Ernesto Di’Cosi

    (Mysterious constable, good-guy)

Born to Maria and Francesco Fratelli on Jan, 16th, 1797, Ernesto had been given up for adoption to avoid the shame of his unmarried parents. Though deeply loving their son, his parents belonged to wealthy, traditional, Italian society and felt this action was best. Ernesto got adopted by well-off farmers Cecile and Anna Di’Cosi. He spent childhood doing household chores, fishing and walking amongst nature. At age 9 he first rode a horse and when 12, his father taught him to shoot a rifle.

Ernesto’s parents were religious. In addition to attending Mass every Sunday, they taught him about godly living and emphasized a strong sense of honesty and justice.

Ernesto decided not to court or marry but instead trained to join Lucca’s law-enforcement. He excelled in training, proving skill with both weapons and reading people. Fellow-officers and even his overseer mocked Ernesto, calling him a “bastard nobody” yet became deeply impressed when he alone chased down and caught a stage-coach robber on horseback. By unanimous election, Ernesto soon was chosen as Lucca’s constable.

Ernesto knows all of the city’s residents; including Carlo, the shy vintner, and the outgoing, prized-butcher, Luigi. He scouts the streets and roadways at night, when crime is most-rampant.

His relationship with new-found brother, Cardinal Fratelli is awkward and uneasy. Fratelli is wealthy, naïve and delicate while he is a commoner, wizened and strong.



Monsignor Barolo

(That rollicking, worldly priest everyone knows)

Lino Vincent Barolo II was born in 1765, on a stormy June night. His parents weren’t originally wealthy but worked up to high status by their sheer business sense. His father, Lino Vincent Barolo I, was a shop-keep who invented new types of luggage which made travel easy and light-weight. After several affluent coach companies endorsed him generously, Lino’s father entered well-to-do society and married Vanessa Nona, a noblewoman.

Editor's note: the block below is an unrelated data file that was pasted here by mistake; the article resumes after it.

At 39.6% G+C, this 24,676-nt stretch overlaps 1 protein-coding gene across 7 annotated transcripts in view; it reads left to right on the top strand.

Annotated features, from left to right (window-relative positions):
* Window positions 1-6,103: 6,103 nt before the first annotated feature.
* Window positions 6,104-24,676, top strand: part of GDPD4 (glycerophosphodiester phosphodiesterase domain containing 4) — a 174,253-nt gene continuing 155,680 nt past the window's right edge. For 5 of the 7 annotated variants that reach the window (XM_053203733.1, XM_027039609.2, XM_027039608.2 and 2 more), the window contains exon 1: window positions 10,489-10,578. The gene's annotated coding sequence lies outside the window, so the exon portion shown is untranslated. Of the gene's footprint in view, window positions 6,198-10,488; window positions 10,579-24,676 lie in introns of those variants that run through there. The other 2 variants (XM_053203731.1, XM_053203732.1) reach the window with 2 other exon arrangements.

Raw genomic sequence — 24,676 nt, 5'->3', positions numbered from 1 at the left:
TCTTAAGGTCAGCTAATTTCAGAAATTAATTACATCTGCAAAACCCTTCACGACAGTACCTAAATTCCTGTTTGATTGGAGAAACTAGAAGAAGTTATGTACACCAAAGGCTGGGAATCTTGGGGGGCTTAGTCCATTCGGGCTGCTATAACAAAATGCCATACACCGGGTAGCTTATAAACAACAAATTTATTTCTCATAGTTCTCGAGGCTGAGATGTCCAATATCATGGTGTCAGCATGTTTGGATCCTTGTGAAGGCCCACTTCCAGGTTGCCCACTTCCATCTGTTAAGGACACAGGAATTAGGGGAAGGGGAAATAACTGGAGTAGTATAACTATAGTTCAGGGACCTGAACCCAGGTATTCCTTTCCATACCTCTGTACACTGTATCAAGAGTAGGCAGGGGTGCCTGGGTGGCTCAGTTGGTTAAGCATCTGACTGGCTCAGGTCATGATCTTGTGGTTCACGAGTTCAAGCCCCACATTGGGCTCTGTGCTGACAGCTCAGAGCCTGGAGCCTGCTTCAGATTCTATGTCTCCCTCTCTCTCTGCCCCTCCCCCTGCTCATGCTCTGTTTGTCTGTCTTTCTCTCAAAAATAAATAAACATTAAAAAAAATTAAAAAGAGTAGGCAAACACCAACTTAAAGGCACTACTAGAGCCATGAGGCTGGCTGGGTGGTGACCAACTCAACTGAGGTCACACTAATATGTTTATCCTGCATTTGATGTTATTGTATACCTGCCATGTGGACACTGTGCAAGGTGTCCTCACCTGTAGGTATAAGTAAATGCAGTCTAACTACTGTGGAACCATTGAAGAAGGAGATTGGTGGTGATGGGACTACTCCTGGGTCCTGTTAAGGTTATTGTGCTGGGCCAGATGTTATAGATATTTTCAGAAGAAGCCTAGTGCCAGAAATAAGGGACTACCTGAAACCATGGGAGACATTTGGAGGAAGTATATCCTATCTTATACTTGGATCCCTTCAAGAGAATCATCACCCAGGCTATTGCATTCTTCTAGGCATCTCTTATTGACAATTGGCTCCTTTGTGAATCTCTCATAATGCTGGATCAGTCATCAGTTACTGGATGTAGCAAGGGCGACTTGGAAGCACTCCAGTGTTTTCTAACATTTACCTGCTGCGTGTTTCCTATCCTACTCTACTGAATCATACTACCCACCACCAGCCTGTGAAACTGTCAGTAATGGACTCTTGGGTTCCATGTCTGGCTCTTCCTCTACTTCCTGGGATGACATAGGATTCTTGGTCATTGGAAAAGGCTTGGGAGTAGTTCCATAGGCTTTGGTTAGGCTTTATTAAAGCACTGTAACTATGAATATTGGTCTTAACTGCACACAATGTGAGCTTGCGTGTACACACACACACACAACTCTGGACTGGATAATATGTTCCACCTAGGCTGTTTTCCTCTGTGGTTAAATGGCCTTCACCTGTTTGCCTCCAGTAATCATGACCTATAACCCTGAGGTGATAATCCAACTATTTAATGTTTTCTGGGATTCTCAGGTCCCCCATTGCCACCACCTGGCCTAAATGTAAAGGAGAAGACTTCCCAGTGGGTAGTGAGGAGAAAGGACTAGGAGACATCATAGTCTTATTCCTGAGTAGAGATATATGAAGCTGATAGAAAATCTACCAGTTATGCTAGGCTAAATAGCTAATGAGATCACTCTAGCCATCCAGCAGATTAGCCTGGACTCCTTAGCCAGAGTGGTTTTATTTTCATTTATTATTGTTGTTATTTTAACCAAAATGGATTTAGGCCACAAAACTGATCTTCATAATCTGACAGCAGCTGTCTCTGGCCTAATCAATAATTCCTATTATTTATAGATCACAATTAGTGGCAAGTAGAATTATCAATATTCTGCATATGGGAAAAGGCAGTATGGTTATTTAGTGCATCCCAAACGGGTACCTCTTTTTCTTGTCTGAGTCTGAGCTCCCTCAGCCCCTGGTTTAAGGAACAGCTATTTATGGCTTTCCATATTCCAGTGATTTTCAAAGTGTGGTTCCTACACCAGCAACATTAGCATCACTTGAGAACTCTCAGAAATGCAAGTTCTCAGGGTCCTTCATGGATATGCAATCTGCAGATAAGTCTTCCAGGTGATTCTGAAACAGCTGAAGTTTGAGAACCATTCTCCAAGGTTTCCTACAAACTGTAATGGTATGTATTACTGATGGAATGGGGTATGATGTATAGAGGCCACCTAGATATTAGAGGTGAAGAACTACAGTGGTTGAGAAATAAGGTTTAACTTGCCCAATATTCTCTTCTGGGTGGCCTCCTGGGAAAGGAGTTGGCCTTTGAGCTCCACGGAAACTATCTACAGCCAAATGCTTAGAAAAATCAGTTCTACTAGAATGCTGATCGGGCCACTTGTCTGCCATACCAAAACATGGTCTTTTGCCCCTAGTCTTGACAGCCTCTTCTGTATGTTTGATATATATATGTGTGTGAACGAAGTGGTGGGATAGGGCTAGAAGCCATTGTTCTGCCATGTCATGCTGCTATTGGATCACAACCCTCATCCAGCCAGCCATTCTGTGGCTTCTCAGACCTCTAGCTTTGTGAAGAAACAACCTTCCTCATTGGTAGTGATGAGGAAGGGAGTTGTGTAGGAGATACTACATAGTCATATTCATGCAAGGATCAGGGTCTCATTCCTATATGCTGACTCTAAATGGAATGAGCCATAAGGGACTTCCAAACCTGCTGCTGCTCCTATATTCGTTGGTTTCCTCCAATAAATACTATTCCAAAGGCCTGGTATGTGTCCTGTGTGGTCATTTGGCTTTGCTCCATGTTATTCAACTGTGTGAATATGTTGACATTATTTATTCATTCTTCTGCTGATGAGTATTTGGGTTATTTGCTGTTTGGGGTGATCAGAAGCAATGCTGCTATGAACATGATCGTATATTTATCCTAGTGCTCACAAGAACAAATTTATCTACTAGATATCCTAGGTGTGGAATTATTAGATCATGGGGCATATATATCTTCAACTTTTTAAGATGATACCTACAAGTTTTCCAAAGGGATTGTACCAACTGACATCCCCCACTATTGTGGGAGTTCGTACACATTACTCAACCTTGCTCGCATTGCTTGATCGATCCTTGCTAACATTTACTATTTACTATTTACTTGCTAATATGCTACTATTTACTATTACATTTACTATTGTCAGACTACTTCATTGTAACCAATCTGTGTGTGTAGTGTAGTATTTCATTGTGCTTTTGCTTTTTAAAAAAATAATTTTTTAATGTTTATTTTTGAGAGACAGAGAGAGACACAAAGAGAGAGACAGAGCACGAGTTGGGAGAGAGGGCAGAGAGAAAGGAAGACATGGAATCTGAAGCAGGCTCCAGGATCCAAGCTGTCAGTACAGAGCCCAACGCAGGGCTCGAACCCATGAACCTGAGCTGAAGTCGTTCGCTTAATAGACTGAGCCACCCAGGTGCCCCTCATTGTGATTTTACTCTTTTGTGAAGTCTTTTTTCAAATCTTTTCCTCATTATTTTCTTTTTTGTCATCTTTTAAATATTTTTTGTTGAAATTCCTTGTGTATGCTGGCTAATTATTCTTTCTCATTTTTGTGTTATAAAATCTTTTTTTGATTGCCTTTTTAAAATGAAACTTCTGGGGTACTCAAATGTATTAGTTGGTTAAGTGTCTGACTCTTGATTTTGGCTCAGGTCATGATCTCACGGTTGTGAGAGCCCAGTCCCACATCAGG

From a young age, Lino was encouraged to enter the clergy by his father. He received top-notch schooling and classes in Church history and Latin. One fateful day, Lino’s father gave away his entire estate to the bishop of Lucca so that his son would be instructed then ordained into priesthood. As an adult, Lino would always view this act with mixed admiration and bitterness.

Thus, he put forth his entire effort into ministry, working long periods and tiring himself with the affairs of parishioners. Upon his 40th birthday, Lino Barolo was granted the honorary position of Monsignor. This sudden, high rank changed him and he soon began using it to accumulate wealth and experience worldly pleasure. Though Barolo remains true to his clerical vows, he does what is least required while seeking the most reward.





The eldest of four sisters and three brothers, Dina La’Grange was born on Sept, 10th, 1792. Her middle-class family saw many struggles and from an early age, Dina learned to care for her younger siblings and cook meals while their parents were away at work.

Having little time to attend Mass, netherless regular school, Dina learned from second-hand books and read the tattered family Bible. Finally when she was 21, her older brother, Leonardo, found very gainful employment as a butler for some noble family. He sent earnings back to Dina until she saved enough to move and work alongside him as a private cook. During her stay there, she acquired tremendous skills in etiquette, politics and culinary arts.

Brashly, the mistress of the house offered her good money to devise a special pastry dessert which would never be made for any other person. When the newly-appointed cardinal of Lucca was invited to dine at their house, she accidently prepared the dish. Dina’s unfortunate, angry dismissal followed. However, the rather satisfied bishop offered her employment.

She moved from one nice home to another but soon grew endeared to the cardinal, seeing him like a younger brother. She isn’t bothered by his demanding neediness but finds it rather amusing.



Father Rodrigo

(Your stereotypical parish priest)

The youngest of three sons, Rodrigo Santini, was born in 1788. His deeply devout parents encouraged Rodrigo and his brothers to seek God continuously. As a consequence, Rodrigo’s older brother Franco entered the priesthood first and urged him to follow. Readily, he accepted holy orders then was sent to a rough hamlet outside of Lucca where crime and poverty prevailed. Working against these problems, he soon became so overwhelmed that he considered leaving unannounced.

While praying at night in a chapel, Rodrigo thought he heard God’s voice telling him to stay. Thus, he obeyed. Afterwards, the townspeople surprisingly began to turn around, attend Mass and frequent confession.

Rodrigo always desired a quiet, holy life. Understandably, he found the new bishop of Lucca’s request for his service as secretary unnerving. At first, Rodrigo behaved resentfully hoping the bishop would send him back however, he realized how greatly he was needed there.